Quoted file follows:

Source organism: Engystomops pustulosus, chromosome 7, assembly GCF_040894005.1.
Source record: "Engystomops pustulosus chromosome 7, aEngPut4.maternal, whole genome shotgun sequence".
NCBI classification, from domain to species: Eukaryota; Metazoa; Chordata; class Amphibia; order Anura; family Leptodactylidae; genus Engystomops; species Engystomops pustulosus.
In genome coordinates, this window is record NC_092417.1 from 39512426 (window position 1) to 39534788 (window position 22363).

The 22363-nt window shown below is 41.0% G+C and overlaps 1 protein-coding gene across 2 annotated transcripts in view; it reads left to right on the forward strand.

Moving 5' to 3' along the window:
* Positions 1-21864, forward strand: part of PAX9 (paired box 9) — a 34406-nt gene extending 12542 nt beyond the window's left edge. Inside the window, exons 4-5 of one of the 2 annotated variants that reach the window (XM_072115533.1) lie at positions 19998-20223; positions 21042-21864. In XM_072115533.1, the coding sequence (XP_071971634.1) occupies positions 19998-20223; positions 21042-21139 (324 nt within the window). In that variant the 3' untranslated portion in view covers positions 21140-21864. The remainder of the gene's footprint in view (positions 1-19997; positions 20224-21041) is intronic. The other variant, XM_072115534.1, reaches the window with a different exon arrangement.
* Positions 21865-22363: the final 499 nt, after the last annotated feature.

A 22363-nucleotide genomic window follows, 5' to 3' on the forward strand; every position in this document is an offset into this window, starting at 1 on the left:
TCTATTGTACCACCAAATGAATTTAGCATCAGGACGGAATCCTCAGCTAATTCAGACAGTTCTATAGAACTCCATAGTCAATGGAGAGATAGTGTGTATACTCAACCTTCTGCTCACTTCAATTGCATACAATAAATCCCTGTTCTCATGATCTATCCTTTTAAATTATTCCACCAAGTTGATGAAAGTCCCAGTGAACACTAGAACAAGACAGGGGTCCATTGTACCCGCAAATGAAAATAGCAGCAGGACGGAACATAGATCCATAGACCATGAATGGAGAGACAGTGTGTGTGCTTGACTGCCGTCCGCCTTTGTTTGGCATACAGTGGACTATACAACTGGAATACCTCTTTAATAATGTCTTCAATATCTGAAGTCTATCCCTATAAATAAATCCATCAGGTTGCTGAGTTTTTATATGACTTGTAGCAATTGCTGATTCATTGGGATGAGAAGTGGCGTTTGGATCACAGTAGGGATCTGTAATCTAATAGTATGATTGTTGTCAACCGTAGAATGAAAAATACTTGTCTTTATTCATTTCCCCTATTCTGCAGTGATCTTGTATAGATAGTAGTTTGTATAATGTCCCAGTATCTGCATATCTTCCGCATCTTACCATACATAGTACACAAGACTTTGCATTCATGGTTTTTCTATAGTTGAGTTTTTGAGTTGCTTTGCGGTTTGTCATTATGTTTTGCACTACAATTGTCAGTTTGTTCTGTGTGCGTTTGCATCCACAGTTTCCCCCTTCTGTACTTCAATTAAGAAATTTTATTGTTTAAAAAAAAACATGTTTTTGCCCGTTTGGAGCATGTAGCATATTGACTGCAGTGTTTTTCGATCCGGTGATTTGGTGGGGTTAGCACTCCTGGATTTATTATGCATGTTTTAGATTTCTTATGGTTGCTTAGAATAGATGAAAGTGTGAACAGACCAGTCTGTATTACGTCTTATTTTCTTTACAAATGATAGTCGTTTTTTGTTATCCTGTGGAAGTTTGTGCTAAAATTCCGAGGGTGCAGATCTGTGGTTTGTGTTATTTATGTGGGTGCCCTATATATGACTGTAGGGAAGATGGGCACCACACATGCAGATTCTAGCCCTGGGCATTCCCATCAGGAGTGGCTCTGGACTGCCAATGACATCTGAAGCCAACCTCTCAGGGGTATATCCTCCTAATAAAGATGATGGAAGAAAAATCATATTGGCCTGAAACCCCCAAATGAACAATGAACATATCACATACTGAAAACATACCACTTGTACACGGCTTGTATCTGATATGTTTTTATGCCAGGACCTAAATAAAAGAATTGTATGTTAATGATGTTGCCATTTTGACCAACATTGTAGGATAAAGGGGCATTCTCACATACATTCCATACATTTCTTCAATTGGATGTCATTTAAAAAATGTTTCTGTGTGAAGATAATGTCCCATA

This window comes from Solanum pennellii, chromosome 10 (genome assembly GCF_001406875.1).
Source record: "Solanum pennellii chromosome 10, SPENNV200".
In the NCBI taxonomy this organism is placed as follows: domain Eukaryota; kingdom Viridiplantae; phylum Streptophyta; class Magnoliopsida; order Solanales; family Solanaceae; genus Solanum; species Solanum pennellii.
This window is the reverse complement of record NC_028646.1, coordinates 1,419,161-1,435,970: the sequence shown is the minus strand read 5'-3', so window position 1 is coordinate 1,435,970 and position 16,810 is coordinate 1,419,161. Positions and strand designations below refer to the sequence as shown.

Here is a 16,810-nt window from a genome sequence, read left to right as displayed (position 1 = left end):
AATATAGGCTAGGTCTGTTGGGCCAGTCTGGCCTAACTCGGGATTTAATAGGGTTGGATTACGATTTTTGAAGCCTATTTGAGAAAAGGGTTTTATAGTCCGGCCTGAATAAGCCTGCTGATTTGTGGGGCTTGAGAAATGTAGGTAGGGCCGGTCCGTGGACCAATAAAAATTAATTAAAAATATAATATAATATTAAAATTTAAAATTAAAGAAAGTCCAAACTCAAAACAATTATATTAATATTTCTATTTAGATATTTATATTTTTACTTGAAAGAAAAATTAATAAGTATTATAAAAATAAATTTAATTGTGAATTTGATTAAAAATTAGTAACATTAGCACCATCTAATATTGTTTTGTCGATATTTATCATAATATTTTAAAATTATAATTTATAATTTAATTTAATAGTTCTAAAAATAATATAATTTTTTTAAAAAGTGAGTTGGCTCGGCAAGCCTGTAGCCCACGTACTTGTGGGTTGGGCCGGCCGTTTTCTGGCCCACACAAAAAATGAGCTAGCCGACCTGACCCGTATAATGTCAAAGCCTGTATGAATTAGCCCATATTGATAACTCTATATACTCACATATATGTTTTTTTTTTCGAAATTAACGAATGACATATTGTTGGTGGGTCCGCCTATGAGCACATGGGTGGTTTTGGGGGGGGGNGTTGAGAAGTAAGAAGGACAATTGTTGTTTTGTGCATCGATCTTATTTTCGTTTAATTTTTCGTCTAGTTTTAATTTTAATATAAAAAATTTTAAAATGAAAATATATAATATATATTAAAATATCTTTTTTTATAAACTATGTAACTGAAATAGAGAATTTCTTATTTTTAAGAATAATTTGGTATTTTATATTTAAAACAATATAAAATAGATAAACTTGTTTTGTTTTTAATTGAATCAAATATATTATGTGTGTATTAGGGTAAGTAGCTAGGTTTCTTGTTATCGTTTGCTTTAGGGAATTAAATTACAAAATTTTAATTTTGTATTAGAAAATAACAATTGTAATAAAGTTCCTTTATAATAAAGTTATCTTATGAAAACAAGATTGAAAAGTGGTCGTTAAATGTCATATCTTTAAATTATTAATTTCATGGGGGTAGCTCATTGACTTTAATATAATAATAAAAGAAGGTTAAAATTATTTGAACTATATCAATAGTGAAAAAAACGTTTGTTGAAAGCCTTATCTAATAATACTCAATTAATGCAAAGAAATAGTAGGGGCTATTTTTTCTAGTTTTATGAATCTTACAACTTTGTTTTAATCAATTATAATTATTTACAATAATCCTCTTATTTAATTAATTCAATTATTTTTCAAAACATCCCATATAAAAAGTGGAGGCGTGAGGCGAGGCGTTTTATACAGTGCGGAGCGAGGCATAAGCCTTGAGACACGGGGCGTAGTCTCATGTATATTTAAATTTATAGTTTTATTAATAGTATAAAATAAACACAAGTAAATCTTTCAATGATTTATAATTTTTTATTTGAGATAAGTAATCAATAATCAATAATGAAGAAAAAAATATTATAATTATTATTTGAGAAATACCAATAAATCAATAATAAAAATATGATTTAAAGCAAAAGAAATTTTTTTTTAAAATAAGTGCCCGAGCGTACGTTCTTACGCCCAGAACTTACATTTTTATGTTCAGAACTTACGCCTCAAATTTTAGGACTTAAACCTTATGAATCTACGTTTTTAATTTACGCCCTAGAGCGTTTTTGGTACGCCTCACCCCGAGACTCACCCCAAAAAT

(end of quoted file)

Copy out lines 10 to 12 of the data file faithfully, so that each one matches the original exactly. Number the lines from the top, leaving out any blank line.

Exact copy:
TCTATTGTACCACCAAATGAATTTAGCATCAGGACGGAATCCTCAGCTAATTCAGACAGTTCTATAGAACTCCATAGTCAATGGAGAGATAGTGTGTATACTCAACCTTCTGCTCACTTCAATTGCATACAATAAATCCCTGTTCTCATGATCTATCCTTTTAAATTATTCCACCAAGTTGATGAAAGTCCCAGTGAACACTAGAACAAGACAGGGGTCCATTGTACCCGCAAATGAAAATAGCAGCAGGACGGAACATAGATCCATAGACCATGAATGGAGAGACAGTGTGTGTGCTTGACTGCCGTCCGCCTTTGTTTGGCATACAGTGGACTATACAACTGGAATACCTCTTTAATAATGTCTTCAATATCTGAAGTCTATCCCTATAAATAAATCCATCAGGTTGCTGAGTTTTTATATGACTTGTAGCAATTGCTGATTCATTGGGATGAGAAGTGGCGTTTGGATCACAGTAGGGATCTGTAATCTAATAGTATGATTGTTGTCAACCGTAGAATGAAAAATACTTGTCTTTATTCATTTCCCCTATTCTGCAGTGATCTTGTATAGATAGTAGTTTGTATAATGTCCCAGTATCTGCATATCTTCCGCATCTTACCATACATAGTACACAAGACTTTGCATTCATGGTTTTTCTATAGTTGAGTTTTTGAGTTGCTTTGCGGTTTGTCATTATGTTTTGCACTACAATTGTCAGTTTGTTCTGTGTGCGTTTGCATCCACAGTTTCCCCCTTCTGTACTTCAATTAAGAAATTTTATTGTTTAAAAAAAAACATGTTTTTGCCCGTTTGGAGCATGTAGCATATTGACTGCAGTGTTTTTCGATCCGGTGATTTGGTGGGGTTAGCACTCCTGGATTTATTATGCATGTTTTAGATTTCTTATGGTTGCTTAGAATAGATGAAAGTGTGAACAGACCAGTCTGTATTACGTCTTATTTTCTTTACAAATGATAGTCGTTTTTTGTTATCCTGTGGAAGTTTGTGCTAAAATTCCGAGGGTGCAGATCTGTGGTTTGTGTTATTTATGTGGGTGCCCTATATATGACTGTAGGGAAGATGGGCACCACACATGCAGATTCTAGCCCTGGGCATTCCCATCAGGAGTGGCTCTGGACTGCCAATGACATCTGAAGCCAACCTCTCAGGGGTATATCCTCCTAATAAAGATGATGGAAGAAAAATCATATTGGCCTGAAACCCCCAAATGAACAATGAACATATCACATACTGAAAACATACCACTTGTACACGGCTTGTATCTGATATGTTTTTATGCCAGGACCTAAATAAAAGAATTGTATGTTAATGATGTTGCCATTTTGACCAACATTGTAGGATAAAGGGGCATTCTCACATACATTCCATACATTTCTTCAATTGGATGTCATTTAAAAAATGTTTCTGTGTGAAGATAATGTCCCATA

This window comes from Solanum pennellii, chromosome 10 (genome assembly GCF_001406875.1).
Source record: "Solanum pennellii chromosome 10, SPENNV200".